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Empire Games (Empire Games #1, Merchant Princes Universe #7)
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Empire Games

(Empire Games #1)

really liked it 4.00  ·  Rating details ·  2,544 ratings  ·  247 reviews
The year is 2020. It's seventeen years since the Revolution overthrew the last king of the New British Empire, and the newly-reconstituted North American Commonwealth is developing rapidly, on course to defeat the French and bring democracy to a troubled world. But Miriam Burgeson, commissioner in charge of the shadowy Ministry of Intertemporal Research and Intelligence—th ...more
Hardcover, 336 pages
Published January 17th 2017 by Tor Books
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Alice I'd definitely reccommend reading the Merchant Princes series first. There's a whole load of context you'll miss without it. But if you're quick to pi…moreI'd definitely reccommend reading the Merchant Princes series first. There's a whole load of context you'll miss without it. But if you're quick to pick up contextual clues and read the timelines breakdown before the story itself begins, you'll probably enjoy it well enough. There's a new protagonist compared to previous books, so it's not absolutely essential. But you will have some major plot points from the earlier books spoiled if you read Empire Games first.(less)

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really liked it Average rating 4.00  · 
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 ·  2,544 ratings  ·  247 reviews

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Dec 03, 2016 rated it really liked it
I put off reading this Stross novel for the weirdest of reasons. I assumed, based on the blurb, (if not the series caption,) that it was part of the Merchant Princes books.

I was right. And I was wrong.

Much time has passed since the events of those Merchant Princes novels. We get to return to Miriam and her beau and her missing child, but best of all, the Merchant Princes are DONE. Revolution and a new government have taken over this alternate timeline, but as with all these Princes, there's a bi
Peter Tillman
Jul 17, 2018 rated it really liked it
This is the continuation of the Merchant Princes series, a new trilogy. By story-now, the old Princes are pretty much dead or in hiding, since the USA nuked the Gruinmarkt after the Clan's ill-considered decapitation strike on the White House with a stolen nuke. (This isn't really a spoiler, btw, since it's in the prologue.) It's really, really good. And self-contained, though reading the previous books will help understand What Came Before. Plus those were (mostly) good books.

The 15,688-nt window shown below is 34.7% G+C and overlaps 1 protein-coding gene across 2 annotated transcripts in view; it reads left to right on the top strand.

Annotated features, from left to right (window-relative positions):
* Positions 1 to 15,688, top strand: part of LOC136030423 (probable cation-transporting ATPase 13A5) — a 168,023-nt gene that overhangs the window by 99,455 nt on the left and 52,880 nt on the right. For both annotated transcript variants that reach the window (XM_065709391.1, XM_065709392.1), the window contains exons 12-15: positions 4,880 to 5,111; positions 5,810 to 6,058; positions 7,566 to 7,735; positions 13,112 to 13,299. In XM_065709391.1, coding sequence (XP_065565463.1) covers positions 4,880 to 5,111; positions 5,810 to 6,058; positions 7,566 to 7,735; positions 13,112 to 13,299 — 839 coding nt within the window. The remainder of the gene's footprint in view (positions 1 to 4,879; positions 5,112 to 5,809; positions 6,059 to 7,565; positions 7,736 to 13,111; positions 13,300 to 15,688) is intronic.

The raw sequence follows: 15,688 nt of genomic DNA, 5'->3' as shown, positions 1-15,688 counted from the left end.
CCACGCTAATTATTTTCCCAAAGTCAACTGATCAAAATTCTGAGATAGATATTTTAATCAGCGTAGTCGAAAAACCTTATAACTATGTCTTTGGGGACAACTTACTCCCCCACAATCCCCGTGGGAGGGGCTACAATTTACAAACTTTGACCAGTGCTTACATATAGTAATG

As always, your f
David Harris
Dec 21, 2016 rated it it was amazing
I'm grateful to the publisher for an advance copy via NetGalley

One of my most anticipated books for 2017, Empire Games picks up the story of the world-walking Clan seventeen years on.

In Stross's multi-timeline Merchant Princes sequence (originally published as 6 books, collected as The Bloodline Feud, The Traders' War and The Revolution Trade) we saw the collision between the Clan and modern US society. It's 2020 in the four alternate timelines we saw in the earlier books. Not much is happening
Feb 10, 2018 rated it it was ok
Ive never read a Stross novel before but I think it may have helped with this series. The Merchant series supposedly links with this within the same world. However I was told this was easily readable by itself. I didnt find this thr case. The first 100 pages were personally a chore. I honestly didnt find any characters interesting and the political schemes/issues themes just were too complex and not inviting with regards to the plot. Im willing to give him another shot but maybe I'll start at a ...more
Margaret Sankey
Nov 05, 2016 rated it liked it
I usually love Stross' work, but this started out with the kind of background material you see in the 5th book of a series--four different timeline, with people able to move between them and all the divergent events, then character profiles of people I didn't particularly care about. By the time I got to the actual story (which should have contained this material rather than expect me to study up and then read it), it was both too complicated and too flat. ...more
May 08, 2017 rated it really liked it
Shelves: books-read-2017
Seventeen years ago the Monarch of the New British Empire was overthrown. Since then power has steadily transferred to the North American Commonwealth. They are on course to defeat the French and return democracy once again. However, the commissioner of the shadowy Ministry of Intertemporal Research and Intelligence tasked with monitoring the movement of people through the paratime links between the parallel worlds has been warning that the Americans are coming. No one believed Miriam Burgeson b ...more
Andrew Hickey
Jan 28, 2017 rated it liked it
Apologies to the few people who follow my blog via its Goodreads syndication, as you will see this review twice...